ACT involves reinfusion of genetically modified autologous patient lymphocytes to mediate antitumor, antiviral, or anti-inflammatory effects. In theory, ACT should circumvent the burden of overcoming tolerance to tumor antigens and produce an overload of high avidity effector T cells.
Three different forms of ACT are tumor-infiltrating lymphocytes (TILs), T cell receptor (TCR) T cells, and chimeric antigen receptors (CAR) T cells.
TILs therapy involves the adoptive transfer of mixtures of CD8+ and CD4+ T cells from resected metastatic tumor deposits. These cells are harvested and expanded ex vivo in a cocktail of cytokines. The goal of TIL therapy is to repair the function of the tumor-specific T cells caused by the immune-suppressive tumor microenvironment. TIL therapy has shown long-lasting clinical responses in patients with metastatic melanoma and other cancers.
TCR involves the expression of α and β chains of T cell receptors (TCR) that confer the engineered T cell with antigen-specificity of the transferred TCR. This therapy seems to be efficient in patients with tumor cells with the cognate human leukocyte antigen allele and expressing the target antigen recognized by the TCR. One disadvantage of the high avidity TCR therapy is significant secondary destruction of the host’s normal cells expressing the same target antigen.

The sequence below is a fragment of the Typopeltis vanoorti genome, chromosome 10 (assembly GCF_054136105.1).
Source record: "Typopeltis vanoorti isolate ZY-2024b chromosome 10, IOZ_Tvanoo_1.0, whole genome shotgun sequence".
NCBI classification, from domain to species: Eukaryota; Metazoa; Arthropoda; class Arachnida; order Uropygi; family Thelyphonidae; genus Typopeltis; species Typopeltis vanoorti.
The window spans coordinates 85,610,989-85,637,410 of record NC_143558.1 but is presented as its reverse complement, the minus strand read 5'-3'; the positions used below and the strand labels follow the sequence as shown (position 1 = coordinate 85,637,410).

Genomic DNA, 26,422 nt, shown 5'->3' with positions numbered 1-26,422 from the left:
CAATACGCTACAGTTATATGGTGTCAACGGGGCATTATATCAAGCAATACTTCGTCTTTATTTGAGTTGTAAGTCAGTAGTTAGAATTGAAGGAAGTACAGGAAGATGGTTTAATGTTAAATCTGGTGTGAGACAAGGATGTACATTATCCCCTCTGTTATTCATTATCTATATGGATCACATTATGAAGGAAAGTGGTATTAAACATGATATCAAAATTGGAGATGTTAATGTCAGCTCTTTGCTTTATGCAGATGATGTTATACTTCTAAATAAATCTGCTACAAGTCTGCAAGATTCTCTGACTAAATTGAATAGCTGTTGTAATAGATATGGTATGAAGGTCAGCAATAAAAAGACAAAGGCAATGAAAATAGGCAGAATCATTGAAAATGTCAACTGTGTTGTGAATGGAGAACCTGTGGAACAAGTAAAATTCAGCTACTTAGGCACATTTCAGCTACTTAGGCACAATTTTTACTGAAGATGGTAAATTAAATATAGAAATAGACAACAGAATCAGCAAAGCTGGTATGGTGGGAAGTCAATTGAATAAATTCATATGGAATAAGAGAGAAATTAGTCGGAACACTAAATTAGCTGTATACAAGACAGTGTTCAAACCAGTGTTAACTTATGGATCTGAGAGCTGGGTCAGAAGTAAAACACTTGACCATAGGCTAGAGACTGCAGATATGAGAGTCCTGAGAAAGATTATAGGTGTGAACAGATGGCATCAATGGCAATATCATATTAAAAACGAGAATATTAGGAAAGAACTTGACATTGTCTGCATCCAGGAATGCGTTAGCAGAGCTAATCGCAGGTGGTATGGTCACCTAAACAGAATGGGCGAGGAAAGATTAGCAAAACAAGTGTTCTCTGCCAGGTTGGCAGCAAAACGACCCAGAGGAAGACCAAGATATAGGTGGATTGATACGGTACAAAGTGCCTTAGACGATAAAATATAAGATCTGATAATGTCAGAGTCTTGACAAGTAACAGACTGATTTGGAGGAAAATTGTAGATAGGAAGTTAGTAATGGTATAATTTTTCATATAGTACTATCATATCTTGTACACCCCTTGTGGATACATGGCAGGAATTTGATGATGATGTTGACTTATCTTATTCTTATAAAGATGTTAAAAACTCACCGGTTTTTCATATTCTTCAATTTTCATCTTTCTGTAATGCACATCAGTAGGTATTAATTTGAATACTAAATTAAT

The CAR T cells therapy involves the patient’s T cells being transfected with a construct encoding an antibody against the tumor surface antigen, fused to the T cell signaling domains. This procedure avoids immunization, and it involves the infusion of large quantities of modified T cells to overcome immune suppression. CAR T therapy is used for the treatment of refractory pre-B cell acute lymphoblastic leukemia and diffuse large B cell lymphoma and multiple myeloma.
Checkpoint inhibition involves the blockade of immune-inhibitory pathways activated by cancer cells. CTLA-4 is an inhibitory receptor that down-regulates the initial stages of T cell activation. Therefore, anti-CTLA-4 in cancer therapy enhances pre-existing anticancer T cell responses and potentially triggers new ones. Melanoma patients with metastatic disease treated with anti-CTLA-4 antibody therapy showed a prolongation of overall survival.